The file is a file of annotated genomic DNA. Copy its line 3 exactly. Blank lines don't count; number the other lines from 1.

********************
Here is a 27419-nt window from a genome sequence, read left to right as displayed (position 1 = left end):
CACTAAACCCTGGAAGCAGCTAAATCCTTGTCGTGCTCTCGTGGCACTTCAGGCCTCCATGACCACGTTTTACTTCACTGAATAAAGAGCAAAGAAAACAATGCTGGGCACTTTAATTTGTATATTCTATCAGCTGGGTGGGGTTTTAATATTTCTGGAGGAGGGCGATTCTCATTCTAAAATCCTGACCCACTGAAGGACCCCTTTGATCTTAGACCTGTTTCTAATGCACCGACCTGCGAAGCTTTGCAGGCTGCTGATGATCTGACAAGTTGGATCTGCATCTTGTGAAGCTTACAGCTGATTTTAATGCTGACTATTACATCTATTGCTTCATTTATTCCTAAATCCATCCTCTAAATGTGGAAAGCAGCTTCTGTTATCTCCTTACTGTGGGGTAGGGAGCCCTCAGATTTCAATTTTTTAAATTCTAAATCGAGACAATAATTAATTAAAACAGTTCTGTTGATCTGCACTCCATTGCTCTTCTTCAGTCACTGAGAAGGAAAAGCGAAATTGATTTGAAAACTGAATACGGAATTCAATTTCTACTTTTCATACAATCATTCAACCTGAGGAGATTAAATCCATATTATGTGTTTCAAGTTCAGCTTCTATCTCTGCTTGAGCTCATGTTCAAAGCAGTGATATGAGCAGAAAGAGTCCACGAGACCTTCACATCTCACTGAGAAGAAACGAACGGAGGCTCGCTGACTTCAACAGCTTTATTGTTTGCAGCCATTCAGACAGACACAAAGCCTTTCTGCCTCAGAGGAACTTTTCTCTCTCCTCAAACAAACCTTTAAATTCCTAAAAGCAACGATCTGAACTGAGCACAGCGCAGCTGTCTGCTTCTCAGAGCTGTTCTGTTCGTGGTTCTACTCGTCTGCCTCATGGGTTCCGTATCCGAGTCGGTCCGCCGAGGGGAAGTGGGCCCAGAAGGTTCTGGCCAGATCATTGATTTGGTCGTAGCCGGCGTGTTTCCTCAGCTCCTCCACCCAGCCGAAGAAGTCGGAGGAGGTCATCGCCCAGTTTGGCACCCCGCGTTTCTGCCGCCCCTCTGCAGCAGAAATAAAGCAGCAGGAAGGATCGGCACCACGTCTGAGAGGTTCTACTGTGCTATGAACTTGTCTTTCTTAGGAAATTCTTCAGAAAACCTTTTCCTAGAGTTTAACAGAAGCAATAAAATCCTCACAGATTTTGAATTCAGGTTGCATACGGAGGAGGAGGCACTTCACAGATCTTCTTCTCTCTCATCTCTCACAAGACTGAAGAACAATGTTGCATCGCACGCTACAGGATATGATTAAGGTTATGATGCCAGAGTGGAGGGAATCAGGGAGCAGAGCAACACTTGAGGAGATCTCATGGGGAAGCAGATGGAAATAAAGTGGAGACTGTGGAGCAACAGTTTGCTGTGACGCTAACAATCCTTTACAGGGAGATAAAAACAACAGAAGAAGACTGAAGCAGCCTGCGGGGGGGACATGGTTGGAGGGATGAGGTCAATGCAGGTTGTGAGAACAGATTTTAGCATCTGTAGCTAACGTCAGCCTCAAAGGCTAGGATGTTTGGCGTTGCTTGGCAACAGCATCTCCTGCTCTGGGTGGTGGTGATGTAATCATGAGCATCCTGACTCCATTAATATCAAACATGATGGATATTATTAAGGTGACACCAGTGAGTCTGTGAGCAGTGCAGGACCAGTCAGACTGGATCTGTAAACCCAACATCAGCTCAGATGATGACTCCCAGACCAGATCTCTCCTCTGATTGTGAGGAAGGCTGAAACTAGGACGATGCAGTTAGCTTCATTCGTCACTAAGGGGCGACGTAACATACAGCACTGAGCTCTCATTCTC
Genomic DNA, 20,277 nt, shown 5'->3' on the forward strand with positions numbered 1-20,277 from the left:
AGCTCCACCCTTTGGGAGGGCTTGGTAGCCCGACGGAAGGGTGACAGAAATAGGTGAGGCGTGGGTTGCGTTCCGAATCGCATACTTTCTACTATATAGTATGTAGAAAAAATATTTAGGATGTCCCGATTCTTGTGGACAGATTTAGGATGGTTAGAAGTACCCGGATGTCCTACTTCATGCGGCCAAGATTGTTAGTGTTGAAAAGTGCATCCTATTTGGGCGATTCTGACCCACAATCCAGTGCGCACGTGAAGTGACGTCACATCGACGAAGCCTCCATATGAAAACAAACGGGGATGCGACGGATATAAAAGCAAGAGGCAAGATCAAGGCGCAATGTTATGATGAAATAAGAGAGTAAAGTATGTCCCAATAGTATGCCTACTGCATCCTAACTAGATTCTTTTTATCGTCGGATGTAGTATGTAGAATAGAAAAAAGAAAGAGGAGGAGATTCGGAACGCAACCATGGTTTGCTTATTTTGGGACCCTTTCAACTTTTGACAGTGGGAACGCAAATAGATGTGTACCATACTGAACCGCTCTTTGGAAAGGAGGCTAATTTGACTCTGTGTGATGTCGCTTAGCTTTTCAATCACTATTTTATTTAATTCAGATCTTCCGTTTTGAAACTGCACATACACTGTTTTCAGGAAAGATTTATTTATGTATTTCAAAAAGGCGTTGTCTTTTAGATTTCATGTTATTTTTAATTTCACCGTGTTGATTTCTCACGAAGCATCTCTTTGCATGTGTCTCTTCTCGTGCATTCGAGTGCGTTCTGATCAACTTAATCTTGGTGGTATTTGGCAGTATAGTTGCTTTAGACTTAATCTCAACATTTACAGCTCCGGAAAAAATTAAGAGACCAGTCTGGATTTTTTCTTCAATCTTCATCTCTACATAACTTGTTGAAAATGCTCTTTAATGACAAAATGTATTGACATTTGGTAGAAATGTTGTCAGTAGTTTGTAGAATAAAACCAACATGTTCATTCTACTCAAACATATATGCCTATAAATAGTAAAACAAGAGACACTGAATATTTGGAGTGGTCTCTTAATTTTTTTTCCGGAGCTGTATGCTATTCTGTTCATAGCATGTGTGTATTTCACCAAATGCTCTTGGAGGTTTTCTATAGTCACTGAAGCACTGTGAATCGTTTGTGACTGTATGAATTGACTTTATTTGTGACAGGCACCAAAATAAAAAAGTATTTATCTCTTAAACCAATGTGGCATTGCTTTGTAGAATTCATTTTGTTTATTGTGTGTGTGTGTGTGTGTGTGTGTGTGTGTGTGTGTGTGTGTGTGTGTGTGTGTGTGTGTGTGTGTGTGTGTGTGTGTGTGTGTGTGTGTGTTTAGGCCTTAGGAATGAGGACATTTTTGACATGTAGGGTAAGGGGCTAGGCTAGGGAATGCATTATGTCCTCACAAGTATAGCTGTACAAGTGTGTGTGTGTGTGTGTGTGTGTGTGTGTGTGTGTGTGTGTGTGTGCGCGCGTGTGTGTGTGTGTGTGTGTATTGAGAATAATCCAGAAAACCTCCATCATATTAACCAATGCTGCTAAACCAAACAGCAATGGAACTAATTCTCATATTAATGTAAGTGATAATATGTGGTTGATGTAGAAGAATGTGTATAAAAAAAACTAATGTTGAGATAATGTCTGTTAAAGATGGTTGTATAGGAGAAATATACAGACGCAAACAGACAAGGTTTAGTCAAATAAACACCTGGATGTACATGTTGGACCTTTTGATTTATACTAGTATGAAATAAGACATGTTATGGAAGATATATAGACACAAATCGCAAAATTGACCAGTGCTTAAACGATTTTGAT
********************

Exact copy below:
Genomic DNA, 20,277 nt, shown 5'->3' on the forward strand with positions numbered 1-20,277 from the left: